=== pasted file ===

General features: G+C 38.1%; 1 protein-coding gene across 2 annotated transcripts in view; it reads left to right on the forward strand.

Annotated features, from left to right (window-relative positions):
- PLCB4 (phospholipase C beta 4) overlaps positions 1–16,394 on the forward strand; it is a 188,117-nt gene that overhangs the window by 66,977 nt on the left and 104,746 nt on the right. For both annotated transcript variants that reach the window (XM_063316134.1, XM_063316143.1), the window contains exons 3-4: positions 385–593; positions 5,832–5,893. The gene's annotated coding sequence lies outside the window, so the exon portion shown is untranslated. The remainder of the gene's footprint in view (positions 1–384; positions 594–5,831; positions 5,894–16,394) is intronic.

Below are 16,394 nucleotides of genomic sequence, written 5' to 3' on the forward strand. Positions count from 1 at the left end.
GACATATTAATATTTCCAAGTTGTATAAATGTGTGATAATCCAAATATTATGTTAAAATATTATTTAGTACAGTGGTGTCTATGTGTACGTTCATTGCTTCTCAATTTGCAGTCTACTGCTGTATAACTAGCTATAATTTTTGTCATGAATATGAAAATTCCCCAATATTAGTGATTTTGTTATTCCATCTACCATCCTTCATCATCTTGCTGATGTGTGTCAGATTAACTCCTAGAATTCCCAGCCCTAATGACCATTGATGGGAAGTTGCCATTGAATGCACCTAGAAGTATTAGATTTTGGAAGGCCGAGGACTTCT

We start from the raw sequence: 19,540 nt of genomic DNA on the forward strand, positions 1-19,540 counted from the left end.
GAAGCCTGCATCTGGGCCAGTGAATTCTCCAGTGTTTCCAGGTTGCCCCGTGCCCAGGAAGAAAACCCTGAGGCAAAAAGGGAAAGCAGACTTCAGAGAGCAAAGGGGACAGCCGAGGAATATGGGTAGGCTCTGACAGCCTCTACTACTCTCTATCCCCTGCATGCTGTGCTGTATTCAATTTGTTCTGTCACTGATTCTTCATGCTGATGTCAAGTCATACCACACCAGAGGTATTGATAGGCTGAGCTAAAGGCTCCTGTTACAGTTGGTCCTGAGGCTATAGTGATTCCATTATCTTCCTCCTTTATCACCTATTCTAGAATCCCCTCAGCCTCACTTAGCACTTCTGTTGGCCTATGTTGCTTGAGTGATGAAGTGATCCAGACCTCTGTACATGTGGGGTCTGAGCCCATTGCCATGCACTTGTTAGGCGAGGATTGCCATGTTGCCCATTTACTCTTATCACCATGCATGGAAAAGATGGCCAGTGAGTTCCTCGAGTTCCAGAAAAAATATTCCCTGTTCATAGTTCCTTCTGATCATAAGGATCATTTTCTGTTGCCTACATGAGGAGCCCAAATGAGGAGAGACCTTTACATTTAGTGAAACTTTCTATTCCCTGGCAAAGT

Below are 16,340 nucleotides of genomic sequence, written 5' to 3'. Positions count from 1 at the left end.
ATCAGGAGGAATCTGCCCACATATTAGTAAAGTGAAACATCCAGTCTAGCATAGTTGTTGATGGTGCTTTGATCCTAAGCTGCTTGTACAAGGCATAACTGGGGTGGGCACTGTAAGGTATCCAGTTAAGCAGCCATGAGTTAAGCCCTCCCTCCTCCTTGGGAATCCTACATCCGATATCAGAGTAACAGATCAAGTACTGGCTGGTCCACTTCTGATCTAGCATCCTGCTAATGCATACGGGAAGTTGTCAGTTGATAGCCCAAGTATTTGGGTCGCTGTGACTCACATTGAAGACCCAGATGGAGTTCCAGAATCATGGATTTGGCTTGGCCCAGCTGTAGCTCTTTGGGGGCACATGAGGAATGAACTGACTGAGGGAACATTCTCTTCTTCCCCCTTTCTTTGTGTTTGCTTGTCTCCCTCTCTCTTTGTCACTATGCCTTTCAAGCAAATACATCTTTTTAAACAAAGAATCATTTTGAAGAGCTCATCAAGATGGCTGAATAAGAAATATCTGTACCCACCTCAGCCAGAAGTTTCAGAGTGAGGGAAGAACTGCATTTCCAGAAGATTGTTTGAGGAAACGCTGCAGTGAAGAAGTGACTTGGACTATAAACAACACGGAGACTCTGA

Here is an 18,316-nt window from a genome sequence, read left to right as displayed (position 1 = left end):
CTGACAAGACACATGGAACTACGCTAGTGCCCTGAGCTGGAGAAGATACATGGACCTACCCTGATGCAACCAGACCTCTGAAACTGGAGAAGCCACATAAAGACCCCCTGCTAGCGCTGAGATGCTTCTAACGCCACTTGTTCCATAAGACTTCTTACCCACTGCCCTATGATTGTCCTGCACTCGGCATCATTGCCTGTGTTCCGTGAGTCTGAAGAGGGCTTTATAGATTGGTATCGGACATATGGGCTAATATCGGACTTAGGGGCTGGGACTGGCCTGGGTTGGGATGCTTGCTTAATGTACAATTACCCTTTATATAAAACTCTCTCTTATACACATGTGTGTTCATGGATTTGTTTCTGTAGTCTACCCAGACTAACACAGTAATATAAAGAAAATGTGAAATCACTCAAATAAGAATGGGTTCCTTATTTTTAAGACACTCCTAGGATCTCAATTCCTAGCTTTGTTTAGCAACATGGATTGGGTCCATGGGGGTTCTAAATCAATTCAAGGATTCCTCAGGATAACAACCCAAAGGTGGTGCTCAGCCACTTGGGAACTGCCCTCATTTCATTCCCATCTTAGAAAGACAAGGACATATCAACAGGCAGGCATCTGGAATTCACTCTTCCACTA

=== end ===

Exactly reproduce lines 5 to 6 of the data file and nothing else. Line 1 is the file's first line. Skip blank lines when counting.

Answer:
GACATATTAATATTTCCAAGTTGTATAAATGTGTGATAATCCAAATATTATGTTAAAATATTATTTAGTACAGTGGTGTCTATGTGTACGTTCATTGCTTCTCAATTTGCAGTCTACTGCTGTATAACTAGCTATAATTTTTGTCATGAATATGAAAATTCCCCAATATTAGTGATTTTGTTATTCCATCTACCATCCTTCATCATCTTGCTGATGTGTGTCAGATTAACTCCTAGAATTCCCAGCCCTAATGACCATTGATGGGAAGTTGCCATTGAATGCACCTAGAAGTATTAGATTTTGGAAGGCCGAGGACTTCT

We start from the raw sequence: 19,540 nt of genomic DNA on the forward strand, positions 1-19,540 counted from the left end.